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The Risk of Counterfeit

When Australia's first decimal currency series was introduced in February 1966, the banknotes were thought to contain the most advanced security features available. The series included a watermark, metal thread, quality rag paper and sophisticated printing; however, by the end of the year the $10 banknote had been counterfeited. It became apparent that improved security features were necessary to impede counterfeiters and the Governor of the Reserve Bank, Dr HC Coombs, sought a long-term solution from Australia's scientific community, which was expanding its research capability at this time.

The Bank began a series of discussions with the Commonwealth Scientific and Industrial Research Organisation (CSIRO) concerning the development of technology that would revolutionise the security of the banknotes. Included in the initial discussions were Dr Sefton Hayman, then Chief of the CSIRO Division of Applied Chemistry, and Professor David Solomon, who led the research team to its ultimate achievement.

The initial motivation was directed towards developing a banknote that could not be copied by counterfeiters through photographic means, while ensuring that forgeries would be recognised easily by the public. This focus lead to exploring the hologram-like optically variable device. As its name suggests, the device's appearance varies according to external changes, including the angle of viewing. Its integration with the banknotes meant that counterfeiters were unable to photograph them accurately, whereas they could reproduce banknotes with static images. The device produced better optical effects when applied within a smooth, transparent surface, contributing to the decision to develop a clear plastic film as the substrate to replace traditional, fibrous paper. Research was propelled during this period by awareness that improved reprographic technology was becoming increasingly available to the public. By 1974, the research had matured into the stage of experimental banknotes and the Bank officially engaged the CSIRO on the project.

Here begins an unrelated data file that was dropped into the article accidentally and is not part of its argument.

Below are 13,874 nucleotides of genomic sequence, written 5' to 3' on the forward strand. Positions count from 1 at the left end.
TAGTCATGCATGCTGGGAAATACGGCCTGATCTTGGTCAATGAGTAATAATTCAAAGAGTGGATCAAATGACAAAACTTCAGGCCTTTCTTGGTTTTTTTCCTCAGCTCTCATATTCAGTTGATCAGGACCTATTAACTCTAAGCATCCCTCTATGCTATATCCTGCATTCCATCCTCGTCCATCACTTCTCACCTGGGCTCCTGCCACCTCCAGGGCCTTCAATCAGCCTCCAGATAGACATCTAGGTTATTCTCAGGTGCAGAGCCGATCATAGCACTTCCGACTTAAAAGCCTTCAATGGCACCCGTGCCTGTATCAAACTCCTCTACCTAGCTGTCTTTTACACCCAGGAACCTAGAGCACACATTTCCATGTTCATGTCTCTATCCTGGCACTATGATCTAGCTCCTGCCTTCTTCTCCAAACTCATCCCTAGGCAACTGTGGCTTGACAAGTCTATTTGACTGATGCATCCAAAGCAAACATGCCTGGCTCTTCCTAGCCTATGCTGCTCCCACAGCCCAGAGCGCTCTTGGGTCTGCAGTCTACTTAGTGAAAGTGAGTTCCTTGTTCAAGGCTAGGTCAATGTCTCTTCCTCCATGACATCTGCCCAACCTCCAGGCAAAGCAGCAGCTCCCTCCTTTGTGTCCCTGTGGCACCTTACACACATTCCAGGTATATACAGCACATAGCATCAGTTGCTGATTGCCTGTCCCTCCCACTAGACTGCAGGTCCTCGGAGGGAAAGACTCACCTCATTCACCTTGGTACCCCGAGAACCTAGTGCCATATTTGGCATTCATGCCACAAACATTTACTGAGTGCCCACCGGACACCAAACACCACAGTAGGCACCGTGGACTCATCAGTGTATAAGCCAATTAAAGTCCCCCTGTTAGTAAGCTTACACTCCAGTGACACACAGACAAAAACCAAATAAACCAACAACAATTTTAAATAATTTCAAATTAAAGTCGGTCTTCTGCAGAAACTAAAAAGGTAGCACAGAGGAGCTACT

In 1988 Australia became the first country to incorporate optically variable devices into its banknotes.

An experimental $50 banknote, 1985.

Reserve Bank of Australia Archives, NP-004655.

Source image of Captain James Cook's portrait by Nathaniel Dance (William Holl, engraver, and Fisher, Son & Co London, publisher) and negative with the optically variable device used in the commemorative $10 banknote, first issued in January 1988.

Reserve Bank of Australia Archives, NP-002847, NP-004390.

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